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Editing vector-based text

From: Photoshop CS3 One-on-One: Beyond the Basics

Video: Editing vector-based text

In this exercise, I am going to pass along a few random but very important notes about editing text inside Photoshop. First of all when you see that T thumbnail inside the Layers palette that tells you that you are working with editable type and it's also based on the original vector data. So even though it's pixel based information, if you go ahead and zoom in on this text, you will see bigger and bigger pixels after you zoom past a 100%, so it's not all nice and smooth and zoomable the way it is inside of say Adobe Illustrator or another vector program but you can scale this type if you want to and it will re-render out at a new resolution.

Editing vector-based text

In this exercise, I am going to pass along a few random but very important notes about editing text inside Photoshop. First of all when you see that T thumbnail inside the Layers palette that tells you that you are working with editable type and it's also based on the original vector data. So even though it's pixel based information, if you go ahead and zoom in on this text, you will see bigger and bigger pixels after you zoom past a 100%, so it's not all nice and smooth and zoomable the way it is inside of say Adobe Illustrator or another vector program but you can scale this type if you want to and it will re-render out at a new resolution.

You can scale your image and the text will re-render as well always based on that original vector data that's included with the font file, that's included inside the font definition. And very few people know about this, but if you have a PostScript based printer and you know it if you got it then you can print directly from Photoshop and your type will render out at the full resolution of the printer. Isn't that amazing? So it will render out at a high resolution then you see it here on screen. Anyway I am going to go ahead and zoom back out to the 50% view size where I can see all of my images here.

Now you can edit your type either by selecting it with the Type Tool like so and then any edit you apply, any formatting adjustments you apply will just affect those letters. Of course you can also replace those letters now if you want to. Of course I don't. I have made a mess in my text, so I am going to press the Esc key in order to deactivate my text and restore it to its original appearance. You also have one level of undo while you are working with text. The other way that you can modify your text is to just select the entire Type layer like I have it selected here, so in this case the layer is active but the text inside of the layer is not active.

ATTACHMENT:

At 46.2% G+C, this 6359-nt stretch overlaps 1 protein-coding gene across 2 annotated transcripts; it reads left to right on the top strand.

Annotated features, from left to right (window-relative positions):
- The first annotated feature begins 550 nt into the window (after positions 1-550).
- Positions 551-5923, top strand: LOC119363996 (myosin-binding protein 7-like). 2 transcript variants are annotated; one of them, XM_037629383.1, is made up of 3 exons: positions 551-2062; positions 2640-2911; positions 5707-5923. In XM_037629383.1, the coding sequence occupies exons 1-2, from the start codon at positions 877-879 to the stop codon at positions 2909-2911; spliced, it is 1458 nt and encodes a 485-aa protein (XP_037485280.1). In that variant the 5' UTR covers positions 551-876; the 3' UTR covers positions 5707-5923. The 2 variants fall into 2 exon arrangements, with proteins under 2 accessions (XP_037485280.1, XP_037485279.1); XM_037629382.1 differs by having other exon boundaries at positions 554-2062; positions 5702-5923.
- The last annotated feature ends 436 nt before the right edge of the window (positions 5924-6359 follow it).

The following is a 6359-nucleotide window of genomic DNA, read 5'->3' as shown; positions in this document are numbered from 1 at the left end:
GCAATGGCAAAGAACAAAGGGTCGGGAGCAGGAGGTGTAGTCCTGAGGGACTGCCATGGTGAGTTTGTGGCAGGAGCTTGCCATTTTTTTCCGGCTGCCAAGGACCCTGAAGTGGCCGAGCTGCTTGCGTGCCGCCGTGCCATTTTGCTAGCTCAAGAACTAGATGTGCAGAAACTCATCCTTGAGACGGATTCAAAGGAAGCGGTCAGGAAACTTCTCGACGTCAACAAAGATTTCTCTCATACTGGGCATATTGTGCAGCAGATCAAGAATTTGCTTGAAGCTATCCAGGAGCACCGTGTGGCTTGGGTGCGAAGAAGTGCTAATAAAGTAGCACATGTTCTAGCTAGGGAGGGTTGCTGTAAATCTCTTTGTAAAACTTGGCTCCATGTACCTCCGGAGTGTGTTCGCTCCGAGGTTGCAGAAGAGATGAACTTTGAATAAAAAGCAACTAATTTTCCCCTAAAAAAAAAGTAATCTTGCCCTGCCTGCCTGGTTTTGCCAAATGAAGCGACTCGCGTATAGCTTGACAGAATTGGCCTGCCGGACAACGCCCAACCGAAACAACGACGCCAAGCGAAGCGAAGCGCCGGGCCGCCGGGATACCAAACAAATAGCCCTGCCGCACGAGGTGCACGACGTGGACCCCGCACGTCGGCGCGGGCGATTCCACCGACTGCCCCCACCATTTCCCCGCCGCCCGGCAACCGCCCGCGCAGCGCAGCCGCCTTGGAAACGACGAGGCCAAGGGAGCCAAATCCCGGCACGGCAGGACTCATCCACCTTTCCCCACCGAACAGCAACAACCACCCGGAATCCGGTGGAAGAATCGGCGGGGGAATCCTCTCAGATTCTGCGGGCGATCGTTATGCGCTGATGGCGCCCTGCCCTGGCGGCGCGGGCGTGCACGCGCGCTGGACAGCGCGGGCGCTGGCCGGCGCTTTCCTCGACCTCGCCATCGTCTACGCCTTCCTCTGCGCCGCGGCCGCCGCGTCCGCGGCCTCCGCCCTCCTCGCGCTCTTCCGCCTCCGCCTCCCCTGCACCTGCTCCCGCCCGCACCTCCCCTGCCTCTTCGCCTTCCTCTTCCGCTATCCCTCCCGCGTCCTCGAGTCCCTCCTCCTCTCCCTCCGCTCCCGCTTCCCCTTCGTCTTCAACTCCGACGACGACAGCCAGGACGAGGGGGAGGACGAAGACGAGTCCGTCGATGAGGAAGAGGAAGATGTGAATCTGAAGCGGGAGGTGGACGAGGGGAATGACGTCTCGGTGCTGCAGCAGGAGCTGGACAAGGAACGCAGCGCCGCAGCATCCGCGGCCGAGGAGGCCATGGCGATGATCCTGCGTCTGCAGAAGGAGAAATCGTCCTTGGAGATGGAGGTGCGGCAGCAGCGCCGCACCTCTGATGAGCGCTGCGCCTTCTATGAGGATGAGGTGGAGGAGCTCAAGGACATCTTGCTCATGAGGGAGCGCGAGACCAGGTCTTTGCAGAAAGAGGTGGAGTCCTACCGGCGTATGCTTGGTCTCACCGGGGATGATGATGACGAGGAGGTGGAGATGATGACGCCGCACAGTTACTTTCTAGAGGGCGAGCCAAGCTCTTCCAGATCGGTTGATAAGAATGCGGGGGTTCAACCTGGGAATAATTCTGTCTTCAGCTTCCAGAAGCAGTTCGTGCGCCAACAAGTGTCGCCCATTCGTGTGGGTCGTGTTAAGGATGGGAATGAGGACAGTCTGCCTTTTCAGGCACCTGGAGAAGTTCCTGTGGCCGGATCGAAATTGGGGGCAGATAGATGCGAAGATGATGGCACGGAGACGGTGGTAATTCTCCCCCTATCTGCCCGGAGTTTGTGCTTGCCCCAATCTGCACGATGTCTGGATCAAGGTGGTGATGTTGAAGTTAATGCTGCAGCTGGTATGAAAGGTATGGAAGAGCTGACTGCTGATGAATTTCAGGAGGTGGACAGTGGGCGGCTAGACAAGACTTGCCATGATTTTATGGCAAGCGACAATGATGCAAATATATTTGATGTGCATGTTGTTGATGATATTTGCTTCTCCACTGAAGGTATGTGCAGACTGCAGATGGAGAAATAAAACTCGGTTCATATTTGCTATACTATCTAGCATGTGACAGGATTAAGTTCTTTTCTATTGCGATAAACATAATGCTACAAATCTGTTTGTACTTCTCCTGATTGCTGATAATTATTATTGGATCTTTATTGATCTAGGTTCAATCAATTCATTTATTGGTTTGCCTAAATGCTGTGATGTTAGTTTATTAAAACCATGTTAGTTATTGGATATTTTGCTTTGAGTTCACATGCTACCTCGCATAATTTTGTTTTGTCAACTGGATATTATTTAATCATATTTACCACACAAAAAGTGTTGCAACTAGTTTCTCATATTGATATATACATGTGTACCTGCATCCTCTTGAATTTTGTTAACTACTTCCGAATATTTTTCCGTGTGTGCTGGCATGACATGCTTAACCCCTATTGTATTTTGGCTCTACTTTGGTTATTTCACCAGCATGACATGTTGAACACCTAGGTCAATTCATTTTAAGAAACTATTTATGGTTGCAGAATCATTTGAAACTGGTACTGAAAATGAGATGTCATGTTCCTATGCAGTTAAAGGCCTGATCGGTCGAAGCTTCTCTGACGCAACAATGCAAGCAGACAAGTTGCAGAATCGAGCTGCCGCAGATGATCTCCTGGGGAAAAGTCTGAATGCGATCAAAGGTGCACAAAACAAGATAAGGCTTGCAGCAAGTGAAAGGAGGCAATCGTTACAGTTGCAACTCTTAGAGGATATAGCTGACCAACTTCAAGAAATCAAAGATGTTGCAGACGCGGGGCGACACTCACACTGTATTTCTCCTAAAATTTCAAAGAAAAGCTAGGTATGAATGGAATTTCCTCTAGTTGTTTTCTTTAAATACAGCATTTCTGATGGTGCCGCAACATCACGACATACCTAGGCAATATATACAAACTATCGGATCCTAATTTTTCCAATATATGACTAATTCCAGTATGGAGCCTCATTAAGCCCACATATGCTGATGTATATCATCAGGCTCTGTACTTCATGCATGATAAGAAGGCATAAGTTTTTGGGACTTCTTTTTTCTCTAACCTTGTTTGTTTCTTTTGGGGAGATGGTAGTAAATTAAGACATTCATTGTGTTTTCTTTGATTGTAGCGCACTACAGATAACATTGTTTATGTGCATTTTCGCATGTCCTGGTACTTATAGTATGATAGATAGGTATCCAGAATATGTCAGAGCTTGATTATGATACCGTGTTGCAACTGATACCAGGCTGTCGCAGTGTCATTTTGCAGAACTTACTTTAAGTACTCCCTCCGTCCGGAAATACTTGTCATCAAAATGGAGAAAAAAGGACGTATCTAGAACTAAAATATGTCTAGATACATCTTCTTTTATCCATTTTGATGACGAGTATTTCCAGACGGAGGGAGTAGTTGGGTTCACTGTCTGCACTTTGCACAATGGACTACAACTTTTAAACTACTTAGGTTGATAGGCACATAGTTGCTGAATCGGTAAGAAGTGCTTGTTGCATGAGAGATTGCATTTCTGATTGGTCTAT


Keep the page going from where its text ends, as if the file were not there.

But I can still modify that type if I want to, for example I could change the Type size, I could say I don't want it to be 60 points, I want it to be 120 points then you press the Enter key and Photoshop goes ahead and updates that Type, nice smooth outlines notice that. You can also scale the Type into free transform mode, go ahead and scale it or rotate it or what have you do whatever you want to at this point. And again if you scale the Type it's going to always look smooth. Alright I am going to Esc out of there though I don't want to have some big scale type.

Now if the Type Tool is active, you will see a bunch of formatting attributes up here inside of the Options bars. If not, you can still adjust the formatting attributes that are associated with the Type, for example I have gone ahead and switched to the Marquee tool so that my formatting attributes are no longer listed inside the options bar, but if I bring up my Character palette, which I can get by choosing the Character command from the window menu of course. Then I can adjust any settings and expect them to apply to the Current layer, to the active Type layer.

So long of course as a Type layer is active, otherwise you modify the default settings. For example let's say I want to get rid of the All Caps, I would just turn off the All Cap option, but bear in mind your keyboard shortcuts only work if the text is active that is some portion of the text block is active with the Type tool. So if you are just working with an entire Type layer the way that I am and you press the keyboard shortcut that is normally associated with All Caps, which is Ctrl+Shift+K or Command-Shift-K on the Mac because the context of your keyboard shortcut is different this time, you don't have the text selected in other words.

You will bring up the Color Settings dialog box in this case because Ctrl+Shift+K gets you color settings. Alright so I am going to cancel out of there just something to know, so don't expect to be able to use the keyboard shortcuts to modify your text, when you are modifying the entire text layer, but do expect to be able to format the text using these character and paragraph options. I am going to restore my text to the way it looks before. I am going to turn All Caps back on and I am going to change the Type size back to 60 points here and I also want to move my text into place.